2006 Ford Expedition
    MSRP
    $32,660 - $45,240
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    2006 Ford Expedition Expert Review:New Car Test Drive

    The standard for the class.

    Introduction

    Now in its fourth season since its last major redesign and facing new competition, the Ford Expedition remains the established benchmark in this class. 

    Expedition is smooth, stable and refined. The Expedition benefits from a four-wheel-independent suspension, an unusually sophisticated design for this class, which gives it a smooth ride and responsive handling. Expedition also benefits from Ford's 5.4-liter V8 featuring three valves per cylinder and variable valve timing, which produces 300 horsepower and 365 pound-feet of torque. 

    What Expedition does best is move large quantities of people and their gear. Its perfectly flat cargo area makes it particularly adept at hauling. The available PowerFold third-row seat folds perfectly flat with the press of a button. Open the seat back up, and Expedition can carry up to eight passengers. And Ford hasn't forgotten the special needs of children. The second row features CenterSlide, a small center seat that slides forward to give parents in the front seat access to a child in a safety seat. A rear-seat DVD system is available for entertainment. And the Reverse Sensing System can alert the driver as the Expedition is backed toward an object such as a parked car, a short pole, or a child on a tricycle. When properly equipped, the Expedition is rated to tow up to 8900 pounds. All of this makes the Expedition a good choice for families with a boat or horse. 

    The popular Eddie Bauer model best exemplifies the Expedition with its luxurious and inviting interior and feature details that make for a more comfortable and convenient ride. Limited and King Ranch models feature special trim colors and come loaded with luxury features. 

    Lineup

    The 2006 Ford Expedition is offered in five trim levels: XLS, XLT, Eddie Bauer, Limited, and King Ranch. Each of these is available with rear-wheel drive (2WD) or four-wheel drive (4WD). 

    All are powered by a 5.4-liter overhead-cam V8 with variable valve timing and three valves per cylinder. New last year, this engine develops 300 horsepower and 365 pound-feet of torque. The only available transmission is a four-speed automatic. 

    XLS ($33,455) and XLS 4WD ($36,055) are the value-conscious models. They come well equipped, but offer little in the way of options. Standard features on XLS include four-wheel-disc brakes with ABS, air conditioning, tilt steering column, cruise control, privacy glass, fold-away power mirrors with approach lamps, power locks with remote keyless entry and SecuriLock security system, automatic headlamps, AM/FM/CD stereo, a Class III trailer hitch with a four-pin connector, and 17-inch steel wheels. Seats are three cloth-covered benches: split 60/40 in the first row with six-way power for the driver; split 40/20/40 in the second row to allow the CenterSlide feature; and split 60/40 in the third row.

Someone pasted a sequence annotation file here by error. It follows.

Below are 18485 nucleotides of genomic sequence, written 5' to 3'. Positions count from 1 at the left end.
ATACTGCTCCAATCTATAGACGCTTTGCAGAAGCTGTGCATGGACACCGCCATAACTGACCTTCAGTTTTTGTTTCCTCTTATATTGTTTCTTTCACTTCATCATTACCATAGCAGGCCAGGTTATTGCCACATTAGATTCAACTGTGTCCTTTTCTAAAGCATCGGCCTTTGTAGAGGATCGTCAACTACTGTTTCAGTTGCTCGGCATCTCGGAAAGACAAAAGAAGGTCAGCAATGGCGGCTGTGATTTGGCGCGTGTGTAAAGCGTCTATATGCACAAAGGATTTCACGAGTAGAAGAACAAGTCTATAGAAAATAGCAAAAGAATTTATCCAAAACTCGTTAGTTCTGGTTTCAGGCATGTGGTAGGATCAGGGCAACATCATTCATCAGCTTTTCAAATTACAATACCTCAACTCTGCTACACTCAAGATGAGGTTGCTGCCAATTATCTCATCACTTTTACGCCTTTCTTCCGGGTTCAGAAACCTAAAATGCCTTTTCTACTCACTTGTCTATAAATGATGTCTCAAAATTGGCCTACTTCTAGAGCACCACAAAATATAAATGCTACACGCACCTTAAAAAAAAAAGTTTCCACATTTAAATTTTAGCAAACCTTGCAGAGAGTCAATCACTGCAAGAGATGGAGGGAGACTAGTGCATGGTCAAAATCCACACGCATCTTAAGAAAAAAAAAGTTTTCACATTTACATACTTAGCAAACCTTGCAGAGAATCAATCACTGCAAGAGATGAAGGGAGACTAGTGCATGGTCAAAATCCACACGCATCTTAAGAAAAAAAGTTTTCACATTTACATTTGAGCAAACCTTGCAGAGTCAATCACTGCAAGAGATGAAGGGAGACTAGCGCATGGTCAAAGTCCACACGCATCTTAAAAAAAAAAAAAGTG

XLT ($35,505) and XLT 4WD ($38,285) add auxiliary rear air conditioning and heat controls, overhead console with storage, auto-dimming rearview mirror, illuminated vanity mirrors, color-keyed door handles, the tire-pressure monitoring system, fog lamps, running boards, and aluminum wheels. Many more options are available on XLT than XLS. An appearance package called XLT Sport ($860) adds Dark Shadow Grey exterior cladding and wheel-lip moldings, high-gloss black tubular step bars, and a two-tone grille treatment. An Off-Road Package ($320) is available for XLT 4WD comprising skid plates and specially tuned shock absorbers,

    Eddie Bauer 2WD ($39,720) and 4WD ($42,905) add automatic climate control, leather captain's chairs with power and memory for the driver and manual lumbar support on both sides, power adjustable pedals with memory, power heated exterior mirrors with turn signals and approach lamps, leather-wrapped steering wheel with audio and climate controls, floor, message center, audiophile stereo with an in-dash six-CD changer, and a keypad for the keyless entry system. Eddie Bauer models are distinguished by machined aluminum wheels, Pueblo Gold running boards and a generous helping of Pueblo Gold trim. 

    Limited 2WD ($41,515) and 4WD ($44,700) differ from the Eddie Bauer primarily in color scheme, but add eight-way power and memory for the front seats. Upholstery is monochromatic leather; complex-reflector headlamps are blacked out; wheel lips, cladding, and mirrors are body color; and the wheels, exhaust tip, and roof rails are chromed.